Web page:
Gary Higgins, Chief Operations Officer at SmartWater said: ‘There is clear appetite within the UK automotive market for a simple and easy solution to combat vehicle crime. 

‘SmartWaterHT is a highly-proven deterrent to criminals and rogue scrap metal dealers as it makes stolen parts too hot to handle. I believe that, together with the support of garages, service centres and the police, we can continue to drive down this crime and create a better and safer society for all.’

Superintendent Mark Cleland, British Transport Police and National Metal Crime Tactical Lead added: ‘Thanks to the support of the Home Office in creating the NICRP, our joint working with SmartWater and other industry partners, and the drive by enforcement partners across the UK, we have made a real impact in tackling metal and catalytic converter crime.’

‘It is the preventative approach through the forensic marking of catalytic converters that gives motorists the opportunity to protect their property and stop the crime in the first place.’

To get set up as a Registration Centre, offering the service, an aftermarket company can simply purchase a quantity of SmartWater Registration Packs. These are then sold on to vehicle owners, priced at the discretion of the aftermarket company itself.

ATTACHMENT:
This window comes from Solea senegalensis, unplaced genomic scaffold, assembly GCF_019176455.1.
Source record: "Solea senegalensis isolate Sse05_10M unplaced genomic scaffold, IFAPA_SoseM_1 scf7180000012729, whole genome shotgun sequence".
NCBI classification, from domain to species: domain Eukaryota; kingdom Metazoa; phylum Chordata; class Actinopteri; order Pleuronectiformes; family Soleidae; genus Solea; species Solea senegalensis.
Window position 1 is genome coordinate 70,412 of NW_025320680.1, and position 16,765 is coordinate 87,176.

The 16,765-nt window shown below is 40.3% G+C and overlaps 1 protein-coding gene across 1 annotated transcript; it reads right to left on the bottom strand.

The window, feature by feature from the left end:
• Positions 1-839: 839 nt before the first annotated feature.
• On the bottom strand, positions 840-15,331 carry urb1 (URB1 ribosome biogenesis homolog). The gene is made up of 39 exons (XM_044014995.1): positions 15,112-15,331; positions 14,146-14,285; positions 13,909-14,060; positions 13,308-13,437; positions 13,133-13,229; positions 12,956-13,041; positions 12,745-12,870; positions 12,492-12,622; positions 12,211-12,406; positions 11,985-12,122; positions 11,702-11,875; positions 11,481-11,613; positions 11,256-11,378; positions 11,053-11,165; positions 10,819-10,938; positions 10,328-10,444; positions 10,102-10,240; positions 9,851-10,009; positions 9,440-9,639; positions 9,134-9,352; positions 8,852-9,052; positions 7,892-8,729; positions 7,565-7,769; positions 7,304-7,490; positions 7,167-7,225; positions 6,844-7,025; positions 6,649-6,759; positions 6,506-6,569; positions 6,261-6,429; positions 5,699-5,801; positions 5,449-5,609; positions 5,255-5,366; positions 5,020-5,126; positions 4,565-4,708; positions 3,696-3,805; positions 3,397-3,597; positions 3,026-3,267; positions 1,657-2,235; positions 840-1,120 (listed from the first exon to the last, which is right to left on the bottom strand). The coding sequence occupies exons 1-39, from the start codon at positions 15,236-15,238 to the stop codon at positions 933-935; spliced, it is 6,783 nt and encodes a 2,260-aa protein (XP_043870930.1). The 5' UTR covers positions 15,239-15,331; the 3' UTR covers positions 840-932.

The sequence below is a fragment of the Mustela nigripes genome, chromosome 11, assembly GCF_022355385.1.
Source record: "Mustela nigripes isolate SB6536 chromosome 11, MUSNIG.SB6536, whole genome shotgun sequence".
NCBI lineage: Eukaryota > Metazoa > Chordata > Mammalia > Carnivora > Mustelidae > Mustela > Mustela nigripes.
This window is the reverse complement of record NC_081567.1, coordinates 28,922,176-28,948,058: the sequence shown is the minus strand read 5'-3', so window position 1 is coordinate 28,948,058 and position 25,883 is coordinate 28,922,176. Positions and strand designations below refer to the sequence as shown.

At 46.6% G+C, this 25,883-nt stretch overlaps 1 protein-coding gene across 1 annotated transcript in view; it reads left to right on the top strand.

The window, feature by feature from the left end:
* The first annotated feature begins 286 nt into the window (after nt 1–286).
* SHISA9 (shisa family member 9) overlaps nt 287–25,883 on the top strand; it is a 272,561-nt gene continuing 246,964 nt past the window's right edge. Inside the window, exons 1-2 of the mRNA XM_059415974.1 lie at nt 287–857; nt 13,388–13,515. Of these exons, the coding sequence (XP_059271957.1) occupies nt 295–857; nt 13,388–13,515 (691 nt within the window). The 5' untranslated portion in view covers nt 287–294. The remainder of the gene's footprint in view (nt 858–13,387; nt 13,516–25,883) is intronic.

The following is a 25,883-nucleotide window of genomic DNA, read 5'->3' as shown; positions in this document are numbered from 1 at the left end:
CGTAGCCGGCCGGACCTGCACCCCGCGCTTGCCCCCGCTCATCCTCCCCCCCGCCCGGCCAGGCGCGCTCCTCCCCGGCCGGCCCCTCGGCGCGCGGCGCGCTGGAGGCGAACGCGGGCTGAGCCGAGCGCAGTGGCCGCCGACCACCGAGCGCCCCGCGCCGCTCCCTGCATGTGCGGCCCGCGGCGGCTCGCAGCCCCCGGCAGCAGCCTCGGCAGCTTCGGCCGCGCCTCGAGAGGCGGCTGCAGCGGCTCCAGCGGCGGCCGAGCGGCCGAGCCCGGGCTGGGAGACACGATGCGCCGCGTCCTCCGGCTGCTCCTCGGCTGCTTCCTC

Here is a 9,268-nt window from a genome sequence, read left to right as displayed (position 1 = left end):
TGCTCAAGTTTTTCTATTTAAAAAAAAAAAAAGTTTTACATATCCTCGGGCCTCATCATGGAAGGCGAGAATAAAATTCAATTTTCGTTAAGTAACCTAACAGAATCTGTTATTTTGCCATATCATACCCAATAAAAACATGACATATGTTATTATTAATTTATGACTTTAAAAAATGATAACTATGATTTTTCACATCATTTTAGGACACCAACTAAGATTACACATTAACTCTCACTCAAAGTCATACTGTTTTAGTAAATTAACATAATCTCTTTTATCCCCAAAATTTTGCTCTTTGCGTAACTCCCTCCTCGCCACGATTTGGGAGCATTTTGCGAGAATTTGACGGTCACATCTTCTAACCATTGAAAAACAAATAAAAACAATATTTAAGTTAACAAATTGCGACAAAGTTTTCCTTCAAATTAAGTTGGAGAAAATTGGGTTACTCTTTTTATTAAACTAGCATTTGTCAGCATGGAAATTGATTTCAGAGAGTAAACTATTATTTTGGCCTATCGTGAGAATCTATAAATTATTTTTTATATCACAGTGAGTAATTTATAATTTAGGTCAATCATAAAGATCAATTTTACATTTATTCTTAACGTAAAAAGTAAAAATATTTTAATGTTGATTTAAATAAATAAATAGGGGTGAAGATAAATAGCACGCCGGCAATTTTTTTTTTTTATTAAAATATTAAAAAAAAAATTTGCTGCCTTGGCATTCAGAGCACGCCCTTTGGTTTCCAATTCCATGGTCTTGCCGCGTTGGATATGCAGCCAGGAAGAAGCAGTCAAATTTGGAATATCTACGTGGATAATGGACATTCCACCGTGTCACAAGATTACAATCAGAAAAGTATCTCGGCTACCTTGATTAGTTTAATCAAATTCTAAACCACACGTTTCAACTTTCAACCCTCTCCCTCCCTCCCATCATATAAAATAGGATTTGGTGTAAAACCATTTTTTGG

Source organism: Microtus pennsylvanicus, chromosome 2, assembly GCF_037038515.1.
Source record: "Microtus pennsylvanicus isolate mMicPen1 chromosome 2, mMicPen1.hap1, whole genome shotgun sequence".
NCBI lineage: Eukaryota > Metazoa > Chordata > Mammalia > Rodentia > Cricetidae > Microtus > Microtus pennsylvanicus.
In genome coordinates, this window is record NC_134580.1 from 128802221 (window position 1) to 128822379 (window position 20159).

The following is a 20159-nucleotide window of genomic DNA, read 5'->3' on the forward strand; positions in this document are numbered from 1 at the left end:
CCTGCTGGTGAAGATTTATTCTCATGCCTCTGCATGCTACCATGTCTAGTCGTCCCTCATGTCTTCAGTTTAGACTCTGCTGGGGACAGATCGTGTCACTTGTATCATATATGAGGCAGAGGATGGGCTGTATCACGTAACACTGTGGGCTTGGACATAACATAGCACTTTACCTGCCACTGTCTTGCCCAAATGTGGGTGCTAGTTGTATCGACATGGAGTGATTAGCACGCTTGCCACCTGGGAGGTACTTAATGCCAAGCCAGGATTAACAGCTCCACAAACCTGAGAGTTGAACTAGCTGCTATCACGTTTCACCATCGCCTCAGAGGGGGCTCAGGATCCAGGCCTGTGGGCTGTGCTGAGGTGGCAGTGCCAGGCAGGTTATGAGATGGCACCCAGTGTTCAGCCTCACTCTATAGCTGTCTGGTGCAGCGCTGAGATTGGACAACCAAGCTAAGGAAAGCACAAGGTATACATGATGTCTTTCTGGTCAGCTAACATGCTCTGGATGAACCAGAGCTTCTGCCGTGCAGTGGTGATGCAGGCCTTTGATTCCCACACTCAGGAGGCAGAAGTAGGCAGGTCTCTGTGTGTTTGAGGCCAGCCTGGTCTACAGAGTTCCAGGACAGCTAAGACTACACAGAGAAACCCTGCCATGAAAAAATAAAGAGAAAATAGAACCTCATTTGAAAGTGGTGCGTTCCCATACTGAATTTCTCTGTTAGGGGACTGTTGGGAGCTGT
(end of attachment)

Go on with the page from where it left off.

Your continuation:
Any MOT, auto service centre or car dealership interested in being appointed as a Registration Centre should visit

Police tips to keep your car safe from catalytic converter thieves 

– If possible, park in a locked garage or in a well-lit, densely populated area, writes Rob Hull for This is Money

– If you don’t have access to a garage, park close to fences, walls or kerbs with the exhaust being closest to the barrier; this will make the theft more difficult

– Avoid mounting your car on the kerb to park as it gives thieves easy access

– If your catalytic converter’s bolted on ask your local garage to weld the bolts to make it more difficult to remove

– Consider a ‘cage clamp’ which locks around the converter

– Speak to your car dealership about a tilt sensor that activates the alarm if someone tries to jack up your vehicle

– If you see someone acting suspiciously under a vehicle, report it to the police